Compare any two graphics cards:
GeForce GTX 570 vs GeForce GTX 650 Ti 2GB
IntroThe GeForce GTX 570 features core speeds of 732 MHz on the GPU, and 950 MHz on the 1280 MB of GDDR5 RAM. It features 480 SPUs as well as 60 Texture Address Units and 40 Rasterization Operator Units.
Compare all of that to the GeForce GTX 650 Ti 2GB, which has a GPU core clock speed of 928 MHz, and 2048 MB of GDDR5 RAM set to run at 1350 MHz through a 128-bit bus. It also features 768 Stream Processors, 64 TAUs, and 16 Raster Operation Units.
Power Usage and Theoretical Benchmarks
Power Consumption (Max TDP)
Performance-wise, the GeForce GTX 570 should theoretically be a lot better than the GeForce GTX 650 Ti 2GB in general. (explain)
Texel RateThe GeForce GTX 650 Ti 2GB will be a lot (more or less 35%) more effective at texture filtering than the GeForce GTX 570. (explain)
Pixel RateThe GeForce GTX 570 is much (about 97%) better at full screen anti-aliasing than the GeForce GTX 650 Ti 2GB, and also should be capable of handling higher resolutions without losing too much performance. (explain)
Please note that the above 'benchmarks' are all just theoretical - the results were calculated based on the card's specifications, and real-world performance may (and probably will) vary at least a bit.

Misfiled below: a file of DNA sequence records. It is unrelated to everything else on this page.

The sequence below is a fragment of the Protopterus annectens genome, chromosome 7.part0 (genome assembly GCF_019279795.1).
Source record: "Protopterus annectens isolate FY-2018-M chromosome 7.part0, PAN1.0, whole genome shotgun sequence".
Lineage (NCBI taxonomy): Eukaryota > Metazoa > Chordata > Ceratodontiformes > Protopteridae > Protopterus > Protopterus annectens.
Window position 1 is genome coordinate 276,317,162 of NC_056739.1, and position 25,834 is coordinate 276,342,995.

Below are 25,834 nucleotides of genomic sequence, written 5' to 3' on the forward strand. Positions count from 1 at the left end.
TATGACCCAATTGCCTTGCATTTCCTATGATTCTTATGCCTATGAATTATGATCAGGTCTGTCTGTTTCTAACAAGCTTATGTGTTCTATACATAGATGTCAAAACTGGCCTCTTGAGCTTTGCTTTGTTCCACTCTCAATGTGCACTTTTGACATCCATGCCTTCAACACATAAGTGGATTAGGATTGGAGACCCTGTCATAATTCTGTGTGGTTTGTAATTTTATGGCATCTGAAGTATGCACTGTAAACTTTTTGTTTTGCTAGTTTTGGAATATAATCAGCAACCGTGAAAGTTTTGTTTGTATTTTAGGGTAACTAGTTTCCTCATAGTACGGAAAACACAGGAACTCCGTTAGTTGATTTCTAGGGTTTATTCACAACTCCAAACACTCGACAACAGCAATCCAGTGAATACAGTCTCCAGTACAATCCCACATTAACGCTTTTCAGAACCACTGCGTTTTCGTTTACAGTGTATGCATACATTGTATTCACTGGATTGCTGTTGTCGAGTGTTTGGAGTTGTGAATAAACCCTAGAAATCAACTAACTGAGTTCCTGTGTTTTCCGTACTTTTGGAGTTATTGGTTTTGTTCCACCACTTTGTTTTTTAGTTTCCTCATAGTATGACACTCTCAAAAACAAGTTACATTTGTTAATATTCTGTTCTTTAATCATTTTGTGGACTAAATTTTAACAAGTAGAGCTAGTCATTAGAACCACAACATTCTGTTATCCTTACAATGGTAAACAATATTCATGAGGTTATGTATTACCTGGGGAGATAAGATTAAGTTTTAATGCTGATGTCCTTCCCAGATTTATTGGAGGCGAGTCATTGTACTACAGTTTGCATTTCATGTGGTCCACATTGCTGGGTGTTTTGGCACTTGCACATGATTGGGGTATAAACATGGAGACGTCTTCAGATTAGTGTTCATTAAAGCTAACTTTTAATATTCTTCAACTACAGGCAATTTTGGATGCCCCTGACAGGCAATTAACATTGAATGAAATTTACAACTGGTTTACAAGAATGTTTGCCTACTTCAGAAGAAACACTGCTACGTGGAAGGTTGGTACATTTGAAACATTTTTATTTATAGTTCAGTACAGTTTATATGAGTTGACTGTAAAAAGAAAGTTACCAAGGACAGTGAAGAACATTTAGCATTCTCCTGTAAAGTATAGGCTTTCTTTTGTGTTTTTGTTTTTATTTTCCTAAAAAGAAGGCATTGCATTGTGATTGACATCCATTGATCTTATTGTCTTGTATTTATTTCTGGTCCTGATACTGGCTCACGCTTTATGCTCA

Please note that the price comparisons are based on search keywords - sometimes it might show cards with very similar names that are not exactly the same as the one chosen in the comparison. We do try to filter out the wrong results as best we can, though.
Memory Bandwidth: Memory bandwidth is the largest amount of information (measured in megabytes per second) that can be transferred across the external memory interface in one second. It's worked out by multiplying the card's interface width by its memory speed. In the case of DDR memory, it must be multiplied by 2 again. If DDR5, multiply by 4 instead. The better the card's memory bandwidth, the faster the card will be in general. It especially helps with AA, High Dynamic Range and higher screen resolutions.
Texel Rate: Texel rate is the maximum number of texture map elements (texels) that are processed in one second. This number is calculated by multiplying the total amount of texture units by the core speed of the chip. The higher this number, the better the graphics card will be at handling texture filtering (anisotropic filtering - AF). It is measured in millions of texels applied per second.
Pixel Rate: Pixel rate is the maximum number of pixels the video card could possibly write to the local memory per second - measured in millions of pixels per second. Pixel rate is worked out by multiplying the number of colour ROPs by the the core clock speed. ROPs (Raster Operations Pipelines - also sometimes called Render Output Units) are responsible for outputting the pixels (image) to the screen. The actual pixel fill rate also depends on lots of other factors, most notably the memory bandwidth - the lower the bandwidth is, the lower the potential to reach the maximum fill rate.